Saturday, April 21, 2007

A lot of people are saying that the Virginia Tech shooter should have been forced to do more time on a psychiatric unit, long before he did what he did. I don't know. I wish I had a Bill Frist-like ability to diagnose folks I've never laid eyes on. I don't so I won't.

That said. I was the human rights officer on a locked psych unit. Part of my job was to work closely with patients who had been committed to the ward, forced against their will to loose their freedom for a while. Get locked up.

As you can imagine, a lot of patients who came to us in this manner weren't real happy about it. Some tried to kick the doors down. Others lashed out in various ways at staff. Punched, kicked, scratched and threw things. That kind of behavior sort of gave us a clue that the commitment made sense.

But sometimes the commitment didn't make sense. Sometimes people were wrongly committed, and it was my role to help them get out, get discharged. Get their freedom back.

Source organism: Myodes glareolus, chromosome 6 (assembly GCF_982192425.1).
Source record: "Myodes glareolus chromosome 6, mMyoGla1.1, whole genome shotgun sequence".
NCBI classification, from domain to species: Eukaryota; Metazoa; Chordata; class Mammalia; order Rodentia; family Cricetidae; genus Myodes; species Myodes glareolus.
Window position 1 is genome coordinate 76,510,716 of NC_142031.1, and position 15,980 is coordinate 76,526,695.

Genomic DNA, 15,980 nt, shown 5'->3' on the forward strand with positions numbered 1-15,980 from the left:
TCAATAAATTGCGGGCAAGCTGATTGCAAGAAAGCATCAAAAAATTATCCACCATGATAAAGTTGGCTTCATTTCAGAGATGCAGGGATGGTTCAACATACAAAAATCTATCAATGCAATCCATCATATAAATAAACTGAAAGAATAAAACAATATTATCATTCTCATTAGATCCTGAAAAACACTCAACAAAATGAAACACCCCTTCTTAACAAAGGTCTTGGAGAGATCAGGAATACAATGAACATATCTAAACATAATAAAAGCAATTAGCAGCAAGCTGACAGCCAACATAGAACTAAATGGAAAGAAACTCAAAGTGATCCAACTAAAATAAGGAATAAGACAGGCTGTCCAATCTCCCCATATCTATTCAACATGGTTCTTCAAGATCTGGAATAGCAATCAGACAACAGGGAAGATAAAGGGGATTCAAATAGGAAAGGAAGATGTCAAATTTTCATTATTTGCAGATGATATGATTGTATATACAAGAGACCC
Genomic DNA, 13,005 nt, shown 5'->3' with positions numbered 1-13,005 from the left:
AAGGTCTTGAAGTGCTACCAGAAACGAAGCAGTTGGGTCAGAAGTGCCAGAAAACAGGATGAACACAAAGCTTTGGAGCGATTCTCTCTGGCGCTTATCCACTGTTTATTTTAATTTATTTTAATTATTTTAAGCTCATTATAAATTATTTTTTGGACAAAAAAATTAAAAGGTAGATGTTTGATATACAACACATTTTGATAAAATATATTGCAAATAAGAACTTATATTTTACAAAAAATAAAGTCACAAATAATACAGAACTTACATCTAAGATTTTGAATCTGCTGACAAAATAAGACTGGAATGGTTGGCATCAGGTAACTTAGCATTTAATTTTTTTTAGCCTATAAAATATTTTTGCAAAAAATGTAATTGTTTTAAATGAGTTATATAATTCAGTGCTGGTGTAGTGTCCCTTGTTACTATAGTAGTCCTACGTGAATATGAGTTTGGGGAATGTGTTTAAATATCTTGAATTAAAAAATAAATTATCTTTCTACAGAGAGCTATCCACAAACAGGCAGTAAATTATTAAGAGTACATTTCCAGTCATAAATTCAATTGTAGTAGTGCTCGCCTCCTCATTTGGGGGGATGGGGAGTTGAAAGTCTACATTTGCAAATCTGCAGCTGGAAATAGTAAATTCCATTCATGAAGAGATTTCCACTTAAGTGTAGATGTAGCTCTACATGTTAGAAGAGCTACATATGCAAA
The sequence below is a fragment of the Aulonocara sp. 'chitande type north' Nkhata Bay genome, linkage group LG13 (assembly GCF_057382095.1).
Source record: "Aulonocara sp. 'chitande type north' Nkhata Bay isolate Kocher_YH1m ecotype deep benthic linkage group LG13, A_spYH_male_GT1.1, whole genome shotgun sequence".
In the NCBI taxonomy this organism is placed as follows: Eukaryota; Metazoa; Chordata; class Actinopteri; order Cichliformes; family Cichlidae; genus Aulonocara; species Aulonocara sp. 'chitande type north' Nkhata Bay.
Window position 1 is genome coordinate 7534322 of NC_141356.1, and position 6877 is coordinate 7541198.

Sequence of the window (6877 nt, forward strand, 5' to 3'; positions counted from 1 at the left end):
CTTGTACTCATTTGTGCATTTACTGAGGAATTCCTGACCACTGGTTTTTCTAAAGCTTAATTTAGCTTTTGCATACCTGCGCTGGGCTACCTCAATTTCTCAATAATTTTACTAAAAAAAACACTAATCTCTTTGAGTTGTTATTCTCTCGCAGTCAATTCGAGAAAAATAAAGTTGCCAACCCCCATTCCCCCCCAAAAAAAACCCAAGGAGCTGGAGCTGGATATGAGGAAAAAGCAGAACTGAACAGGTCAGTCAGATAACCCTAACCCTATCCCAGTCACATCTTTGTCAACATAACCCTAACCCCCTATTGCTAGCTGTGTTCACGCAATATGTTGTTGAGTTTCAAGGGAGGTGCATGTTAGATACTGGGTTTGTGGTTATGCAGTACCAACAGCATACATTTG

Doctors and judges have enormous power. Imagine if you heard these words:

" We're going to commit you to a locked unit. The doors are all locked. You will be watched night and day. You can have visitors, but for just two hours a day. You will eat what we give you. You will attend groups. You will take the pills the psychiatrist prescribes. If you show signs of improvement, you will be discharged. If you do not get with the program, you will not be discharged. You will remain locked up. Comprendo? "

Should the shooter have been hospitalized for a long period? Using hindsight, you'd probably say yes. But it's not an easy decision to lock someone up, someone who is bizarre, quiet, doesn't give good eye contact and who writes poems with violence as their theme.

These might be signs, red flags, symptoms. They might suggest that this person will act out in a violent way in the future. And they might not.

Imagine it's you. Imagine it's your son or your daughter. Imagine a country in which it's a lot easier than you think it should be to commit someone to a locked unit.

Then read Solzhenitzyn's novels about the Russian gulag...

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